New York Times journalists, other workers on 24-hour strike

Hundreds of New York Times journalists and other staff have walked off the job for 24 hours

December 8, 2022, 1:44 PM
FILE - The New York Times building is shown on Oct. 21, 2009, in New York. The New York Times is bracing for a 24-hour walkout Thursday, Dec. 8, 2022, by hundreds of journalists and other employees, in what would be the first strike of its kind at th
FILE - The New York Times building is shown on Oct. 21, 2009, in New York. The New York Times is bracing for a 24-hour walkout Thursday, Dec. 8, 2022, by hundreds of journalists and other employees, in what would be the first strike of its kind at the newspaper in more than 40 years. (AP Photo/Mark Lennihan, File)
The Associated Press

NEW YORK -- Hundreds of New York Times journalists and other staff walked off the job for 24 hours Thursday, frustrated by contract negotiations that have dragged on for months in the newspaper's biggest labor dispute in more than 40 years.

Reporters, editors, photographers and other employees planned a rally outside the Times' offices, while the newspaper relied on international staff and other non-union journalists to deliver content to its more than 9 million subscribers in the U.S. and other countries.

The strike’s supporters include members of the fast-paced live news desk, which covers breaking news for the digital publication. The live desk was operating Thursday, focusing on the U.S. basketball star Brittney Griner’s release from Russian prison as part of a prisoner exchange.

In an email to the newsroom, Times Executive Editor Joe Kahn said Thursday's report would be “robust” but that producing it “will be harder than usual,” the newspaper reported in its own story on the strike.

More than 1,000 union members had pledged last week to strike starting at 12:01 a.m. Thursday unless a deal could be reached to replace a contract that expired in March 2021. The two sides negotiated until Wednesday evening but remained far apart on issues including wages, remote work policies and the company’s employee evaluation system, which the union says is vulnerable to racial bias.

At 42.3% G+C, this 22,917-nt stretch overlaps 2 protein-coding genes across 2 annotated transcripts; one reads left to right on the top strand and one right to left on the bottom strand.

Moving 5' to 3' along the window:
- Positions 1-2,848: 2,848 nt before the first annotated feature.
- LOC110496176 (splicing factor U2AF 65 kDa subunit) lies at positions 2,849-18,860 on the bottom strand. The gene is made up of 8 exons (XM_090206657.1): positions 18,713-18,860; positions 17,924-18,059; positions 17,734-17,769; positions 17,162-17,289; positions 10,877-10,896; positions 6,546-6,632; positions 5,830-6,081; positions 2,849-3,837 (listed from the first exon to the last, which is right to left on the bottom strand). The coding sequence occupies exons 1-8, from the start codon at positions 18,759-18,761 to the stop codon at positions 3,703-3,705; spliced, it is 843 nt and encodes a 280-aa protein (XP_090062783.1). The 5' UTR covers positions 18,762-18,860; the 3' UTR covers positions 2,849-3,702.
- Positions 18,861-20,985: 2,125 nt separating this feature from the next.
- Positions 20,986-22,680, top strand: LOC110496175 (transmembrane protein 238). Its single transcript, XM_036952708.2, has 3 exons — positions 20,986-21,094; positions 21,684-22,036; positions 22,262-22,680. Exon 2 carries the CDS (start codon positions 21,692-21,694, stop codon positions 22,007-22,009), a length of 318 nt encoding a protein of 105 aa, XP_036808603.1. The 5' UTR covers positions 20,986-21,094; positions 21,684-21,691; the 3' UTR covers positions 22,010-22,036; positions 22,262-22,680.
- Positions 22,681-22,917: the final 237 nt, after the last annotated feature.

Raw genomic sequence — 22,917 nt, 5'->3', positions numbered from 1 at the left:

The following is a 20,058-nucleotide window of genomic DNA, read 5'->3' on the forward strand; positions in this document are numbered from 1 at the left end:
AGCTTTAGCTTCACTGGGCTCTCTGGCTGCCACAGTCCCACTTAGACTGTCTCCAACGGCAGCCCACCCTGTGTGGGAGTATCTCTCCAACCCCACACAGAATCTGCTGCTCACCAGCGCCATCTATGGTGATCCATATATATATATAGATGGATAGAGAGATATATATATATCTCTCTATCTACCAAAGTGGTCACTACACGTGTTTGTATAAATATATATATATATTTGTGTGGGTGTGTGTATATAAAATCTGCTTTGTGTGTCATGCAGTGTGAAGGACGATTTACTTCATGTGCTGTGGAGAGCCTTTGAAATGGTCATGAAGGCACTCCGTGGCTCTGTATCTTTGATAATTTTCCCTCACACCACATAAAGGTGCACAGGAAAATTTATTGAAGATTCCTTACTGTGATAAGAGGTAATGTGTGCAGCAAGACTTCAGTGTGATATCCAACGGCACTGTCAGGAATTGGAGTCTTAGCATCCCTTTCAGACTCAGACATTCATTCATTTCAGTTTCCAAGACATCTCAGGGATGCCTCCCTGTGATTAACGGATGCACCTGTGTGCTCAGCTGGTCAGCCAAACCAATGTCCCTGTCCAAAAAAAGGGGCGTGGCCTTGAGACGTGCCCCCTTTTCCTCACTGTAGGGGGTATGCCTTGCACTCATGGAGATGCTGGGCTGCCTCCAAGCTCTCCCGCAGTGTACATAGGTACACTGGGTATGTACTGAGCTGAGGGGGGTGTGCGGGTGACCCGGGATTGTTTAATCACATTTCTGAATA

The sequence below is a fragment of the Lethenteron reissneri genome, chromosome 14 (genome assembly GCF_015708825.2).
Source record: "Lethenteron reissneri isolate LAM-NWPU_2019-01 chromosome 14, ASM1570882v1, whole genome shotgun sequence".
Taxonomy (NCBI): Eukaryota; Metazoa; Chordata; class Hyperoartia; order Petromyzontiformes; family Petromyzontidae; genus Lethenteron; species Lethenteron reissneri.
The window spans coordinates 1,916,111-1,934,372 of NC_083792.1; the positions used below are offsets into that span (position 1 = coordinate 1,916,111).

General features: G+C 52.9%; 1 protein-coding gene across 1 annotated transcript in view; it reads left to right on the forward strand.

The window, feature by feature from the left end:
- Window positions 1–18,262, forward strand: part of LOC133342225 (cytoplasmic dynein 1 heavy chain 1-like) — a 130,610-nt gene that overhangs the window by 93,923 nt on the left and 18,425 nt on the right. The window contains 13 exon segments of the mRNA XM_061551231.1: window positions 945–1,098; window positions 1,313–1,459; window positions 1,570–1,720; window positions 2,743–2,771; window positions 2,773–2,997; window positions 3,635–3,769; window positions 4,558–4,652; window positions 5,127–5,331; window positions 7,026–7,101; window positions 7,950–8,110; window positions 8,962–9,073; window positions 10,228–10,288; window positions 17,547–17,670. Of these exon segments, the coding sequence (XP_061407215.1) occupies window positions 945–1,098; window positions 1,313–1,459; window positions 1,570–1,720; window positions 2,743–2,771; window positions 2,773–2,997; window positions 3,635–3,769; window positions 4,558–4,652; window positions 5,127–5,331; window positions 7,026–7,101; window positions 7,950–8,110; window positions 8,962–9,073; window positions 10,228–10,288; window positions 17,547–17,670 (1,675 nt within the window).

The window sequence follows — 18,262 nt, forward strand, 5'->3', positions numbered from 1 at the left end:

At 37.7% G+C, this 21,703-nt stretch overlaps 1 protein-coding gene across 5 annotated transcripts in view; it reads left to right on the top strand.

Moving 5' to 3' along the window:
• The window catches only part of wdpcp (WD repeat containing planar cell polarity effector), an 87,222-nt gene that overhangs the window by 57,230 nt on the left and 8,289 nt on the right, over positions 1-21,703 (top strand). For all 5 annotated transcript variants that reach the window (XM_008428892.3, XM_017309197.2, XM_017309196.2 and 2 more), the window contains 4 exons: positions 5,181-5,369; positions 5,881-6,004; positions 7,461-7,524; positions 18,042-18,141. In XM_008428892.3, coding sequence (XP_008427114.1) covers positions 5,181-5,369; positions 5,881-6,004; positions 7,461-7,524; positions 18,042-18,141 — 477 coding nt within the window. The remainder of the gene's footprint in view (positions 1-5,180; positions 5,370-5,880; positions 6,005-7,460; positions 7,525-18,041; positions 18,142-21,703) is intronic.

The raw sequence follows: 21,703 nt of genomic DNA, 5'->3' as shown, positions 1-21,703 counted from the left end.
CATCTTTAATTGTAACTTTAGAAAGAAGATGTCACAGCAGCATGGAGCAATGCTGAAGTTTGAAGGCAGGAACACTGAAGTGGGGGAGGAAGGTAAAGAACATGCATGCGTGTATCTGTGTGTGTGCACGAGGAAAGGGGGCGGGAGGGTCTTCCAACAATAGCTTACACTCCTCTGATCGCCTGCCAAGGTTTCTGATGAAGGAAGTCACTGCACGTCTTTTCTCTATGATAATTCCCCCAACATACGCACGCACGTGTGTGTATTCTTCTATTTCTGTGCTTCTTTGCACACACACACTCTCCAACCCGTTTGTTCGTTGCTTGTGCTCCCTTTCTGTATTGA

The NewsGuild said via Twitter that "management walked away from the table with five hours to go” before the planned strike.

"It’s never an easy decision to refuse to do work you love, but our members are willing to do what it takes to win a better newsroom for all,” The NewsGuild tweeted. “We know what we’re worth.”

New York Times spokesperson Danielle Rhoades Ha said in a statement that the sides were still in negotiations when the company was told that the strike was happening.

“It is disappointing that they are taking such an extreme action when we are not at an impasse,” she said.

The NewsGuild has argued that employees deserve better compensation for their roles in helping The New York Times become a success story in the long-beleaguered news industry.

The Times, which has grown its subscriber based in recent years, projected an adjusted operating profit of between $320 million and $330 million for 2022 in its most recent earnings report. However, Times Chief Executive Meredith Kopit Levien said in a companywide email that profits are still not what they were a decade ago, the Times reported.

The strike comes as other U.S. media companies including CNN and the digital media outlet BuzzFeed have cut staff, citing difficult economic conditions and a pull-back in advertising.

In a note sent to guild-represented staff Tuesday night, Deputy Managing Editor Cliff Levy called the planned strike “puzzling" and “an unsettling moment in negotiations over a new contract.” He said it would be the first strike by the bargaining unit since 1981 and “comes despite intensifying efforts by the company to make progress.”

The New York Times has seen shorter walkouts in recent years, including a half-day protest in August by a new union representing technology workers who claimed unfair labor practices. The last strike that stopped the newspaper's publication was in 1978 and lasted 88 days.

In one breakthrough that both sides called significant, the company backed off its proposal to replace the existing adjustable pension plan with an enhanced 401(k) retirement plan. The Times offered instead to let the union choose between the two. The company also agreed to expand fertility treatment benefits.

Levy said the company has also offered to raise wages by 5.5% upon ratification of the contract, followed by 3% increases in 2023 and 2024. That would be an increase from the 2.2% annual increases in the expired contract.

Stacy Cowley, a finance reporter and union representative, said the union is seeking 10% pay raises at ratification, which she said would make up for raises not received over the past two years. The union also wants 5.5% raises in 2023 and 2024.

She also said the union wants the contract to guarantee employees the option to work remotely some of the time if their roles allow for it, but the company wants the right to recall workers to the office full time. Cowley said the Times has required its staff to be in office three days a week, but many have been showing up less often in an informal protest.

Journalists with the Fort Worth Star-Telegram, meanwhile, are in their second week of a strike over contract negotiations about pay and other policies. The paper was one of several in Texas that saw its staff form a union amid a recent rise in labor organizing.

The Fort Worth NewsGuild announced the strike last Monday, saying the paper’s parent company, McClatchy, refused to bargain in good faith. Steve Coffman, executive editor of the Star-Telegram, said the company is bargaining in good faith and looks forward to reaching an agreement.


Associated Press Writers Jake Bleiberg in Dallas and Deepti Hajela in New York contributed to this story.

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